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Location, location, location. It’s amazing how much our area of residence can influence how we communicate. When I moved my family from the town to the country, I wasn’t prepared for the way it would affect my daily life, especially in the creative arts community. It’s just one reason I’m so grateful for the technology we have today.
We all know that artistry can require a lot of time alone, developing ideas and honing the craft. So whether you live in the heart of a metropolis or you have horses for neighbors, you can find a huge network of art lessons at ArtistsNetwork.tv. Luana Luconi Winner is one of our instructors there, and she has three new portrait painting workshops available. Despite her busy travel schedule, she kindly offered to contribute the following guest blog post on how to paint a portrait with multiple subjects. Enjoy!~Cherie
Painting Portraits with Multiple Subjects by Luana Luconi Winner
The challenges and rewards of painting multiple subjects are great. Creating portraits of two or more subjects has more to do with what the story is trying to capture and the psychology of working with people. These are the keys to a successful portrait painting, more so than what canvas or paper to use, which paint brush will give you the best stroke or which color to mix.
• Make it convenient for all parties to gather together. Try, if possible, to have everyone agree on the location and setting before gathering. This will set the tone and the level of casual or formal attire and attitude. Park vs. boardroom, boat docks vs. office, poolside vs. library fireplace–the story develops early on with this very first choice.
• When you meet, take time to get to know the people, encourage them to talk about their family, work or past times. Get everyone relaxed so that they will move naturally and become less self-conscious as study them. You’ll find that, given the opportunity, even children will have a lot to say. People’s body language changes noticeably as they relax. Note: they will relax less in front of a camera than in conversation with a sketching artist.
• Do lots of rough, gestural sketches as everyone converses and moves about. These are the kind you might have done in classes with 1-, 2-, and 5-minute poses. “On-the-go” sketches allow the sitters to move and interact freely as you begin to see patterns emerging.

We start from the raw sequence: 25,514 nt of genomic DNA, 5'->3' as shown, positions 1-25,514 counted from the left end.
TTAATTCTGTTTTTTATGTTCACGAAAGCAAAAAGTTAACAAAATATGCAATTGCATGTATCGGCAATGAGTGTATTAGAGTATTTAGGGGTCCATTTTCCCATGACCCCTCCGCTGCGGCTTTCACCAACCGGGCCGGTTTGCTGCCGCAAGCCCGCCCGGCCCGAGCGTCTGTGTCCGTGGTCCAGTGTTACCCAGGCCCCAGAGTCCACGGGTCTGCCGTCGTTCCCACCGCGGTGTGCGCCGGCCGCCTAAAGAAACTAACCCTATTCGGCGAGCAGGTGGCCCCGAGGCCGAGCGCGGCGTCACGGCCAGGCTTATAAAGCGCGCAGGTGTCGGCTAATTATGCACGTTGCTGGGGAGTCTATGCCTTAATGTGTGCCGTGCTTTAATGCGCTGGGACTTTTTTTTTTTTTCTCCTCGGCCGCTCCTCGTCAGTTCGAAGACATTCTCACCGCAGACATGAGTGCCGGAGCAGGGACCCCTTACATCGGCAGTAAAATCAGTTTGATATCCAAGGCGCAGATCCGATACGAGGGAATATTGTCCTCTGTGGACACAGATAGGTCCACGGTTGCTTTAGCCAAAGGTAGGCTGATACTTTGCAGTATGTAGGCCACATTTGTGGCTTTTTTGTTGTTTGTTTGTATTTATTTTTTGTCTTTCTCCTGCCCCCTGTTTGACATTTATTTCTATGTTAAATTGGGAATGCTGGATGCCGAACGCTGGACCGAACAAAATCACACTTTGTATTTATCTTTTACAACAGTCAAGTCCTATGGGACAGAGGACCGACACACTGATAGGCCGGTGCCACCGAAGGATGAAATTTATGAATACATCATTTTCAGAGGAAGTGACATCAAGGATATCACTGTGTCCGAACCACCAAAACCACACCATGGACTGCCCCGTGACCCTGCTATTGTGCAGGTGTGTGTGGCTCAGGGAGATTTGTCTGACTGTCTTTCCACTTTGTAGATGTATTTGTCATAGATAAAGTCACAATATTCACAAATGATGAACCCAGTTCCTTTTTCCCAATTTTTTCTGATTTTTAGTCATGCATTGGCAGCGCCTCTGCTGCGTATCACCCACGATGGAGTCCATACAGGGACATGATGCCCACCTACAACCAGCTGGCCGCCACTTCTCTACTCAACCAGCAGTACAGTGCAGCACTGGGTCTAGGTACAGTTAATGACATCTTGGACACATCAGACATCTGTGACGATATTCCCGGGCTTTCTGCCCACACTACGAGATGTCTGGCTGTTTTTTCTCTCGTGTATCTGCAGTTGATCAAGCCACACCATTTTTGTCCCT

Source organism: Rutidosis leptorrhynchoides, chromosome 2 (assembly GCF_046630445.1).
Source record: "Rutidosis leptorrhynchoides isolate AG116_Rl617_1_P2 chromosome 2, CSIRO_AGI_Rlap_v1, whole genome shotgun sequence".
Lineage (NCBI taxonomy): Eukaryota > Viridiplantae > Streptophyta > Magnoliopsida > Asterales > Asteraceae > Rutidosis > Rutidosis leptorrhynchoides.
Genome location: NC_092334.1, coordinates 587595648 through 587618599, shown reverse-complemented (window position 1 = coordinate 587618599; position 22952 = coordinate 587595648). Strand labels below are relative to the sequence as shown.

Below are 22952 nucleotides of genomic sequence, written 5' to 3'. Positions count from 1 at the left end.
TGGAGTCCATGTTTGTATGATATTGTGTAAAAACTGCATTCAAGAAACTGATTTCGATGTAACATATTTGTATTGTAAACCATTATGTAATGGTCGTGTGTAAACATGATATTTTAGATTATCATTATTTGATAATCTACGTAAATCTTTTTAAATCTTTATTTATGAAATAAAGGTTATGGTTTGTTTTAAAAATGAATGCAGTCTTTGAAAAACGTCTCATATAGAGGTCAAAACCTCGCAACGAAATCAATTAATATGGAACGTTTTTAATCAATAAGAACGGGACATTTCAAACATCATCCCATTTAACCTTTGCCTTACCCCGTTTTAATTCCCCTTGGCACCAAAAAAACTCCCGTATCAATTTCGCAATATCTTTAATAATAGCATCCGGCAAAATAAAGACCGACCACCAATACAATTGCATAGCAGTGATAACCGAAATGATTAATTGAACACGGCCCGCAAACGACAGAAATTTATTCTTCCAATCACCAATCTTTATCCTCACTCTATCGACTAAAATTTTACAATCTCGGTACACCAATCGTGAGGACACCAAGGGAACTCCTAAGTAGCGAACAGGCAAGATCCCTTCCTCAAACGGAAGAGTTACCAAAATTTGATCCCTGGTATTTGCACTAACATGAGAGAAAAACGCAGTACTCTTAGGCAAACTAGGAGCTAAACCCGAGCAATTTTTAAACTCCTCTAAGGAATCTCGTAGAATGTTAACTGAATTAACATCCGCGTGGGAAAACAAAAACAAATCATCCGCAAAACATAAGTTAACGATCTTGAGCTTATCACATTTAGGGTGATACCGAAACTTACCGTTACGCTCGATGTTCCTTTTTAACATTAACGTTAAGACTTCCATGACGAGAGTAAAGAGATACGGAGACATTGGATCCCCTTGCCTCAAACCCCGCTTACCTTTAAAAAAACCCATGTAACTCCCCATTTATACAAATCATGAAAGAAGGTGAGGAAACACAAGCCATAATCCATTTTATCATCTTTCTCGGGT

In the case of children or teens, the pattern of interaction may be the younger child shadowing the older, never getting too far away from grabbing their hand, sharing a toy, or somehow getting “in their space.” Or instead each child may begin to show their unique personality, one quietly content to sit or stand with a pet or book, while the other talkative one is apt to share their performance ability with a magic trick or at the piano. Often, given time, the athlete versus the scholar will show up, and these similarities or differences can then be addressed in the final design. The artist may find that gently suggesting that the parents or guardians need not hover. This may provide a much more relaxed atmosphere for the children.
With adults, body language and natural expressions can change with the interaction of additional people. Watch for the glimmer of expression. Be vigilant. Besides dealing with all those hands, elbows, legs, bodies, clothes, props and the background, the key will be putting these people–one person at a time–in their best light. We must represent their most recognizable expression, their best attitude and their personal best visage.
Portrait Painting: Animals Are People, Too
Talk to any pet owner. His/her pet’s portrait within the family portrait is equally important. And yes, a 12-year-old lab does have a different body language and facial expression than the 12-month-old puppy. When you begin doing champion horses and other large animals, be certain your skills match the quality of your portrait painting.
More Portrait Painting Tips
• The main purpose of gathering everyone together in one place is to make certain that the perspective, clothing and the lighting of the figures is consistent and accurate. Trying to do a live sitting with two people and adding the third by photo reference can be a recipe for disaster. Consider clothing, lighting, people interaction, expression, body weight, size and height in relation to the others. Don’t we have enough problems simply creating a great cohesive painting AND making certain it looks like them?
• In addition to the quick sketches, my personal process includes macro photography of anything I can’t take back to the studio: heirloom jewelry, lapel pins, ties, boots, collectable books, clinging toys or security blankets. At the studio I complete half a dozen finished sketches from all the shorthand reference materials I gathered. The sketches are presented to all at a later time to choose a final design. The painting begins in the studio directly from the reference material. Subsequent sittings then proceed on location with one sitter at a time.
• Make the experience enjoyable. Leave them with good memories of the event. You may be setting a precedent for how children see and relate to art for the rest of their lives. With adults, you may open the door to a new relationship that involves other art endeavors.
• If all this sounds as though you need to be able to chew, tap dance, yodel, and bounce a ball all at once… well, you’re right. There is a little bit of performance art in any multi-person portrait—I’ll stop just short of calling it a circus. This can really be great fun and can be a truly enjoyable and memorable process for you and all involved. Just get those tap shoes ready!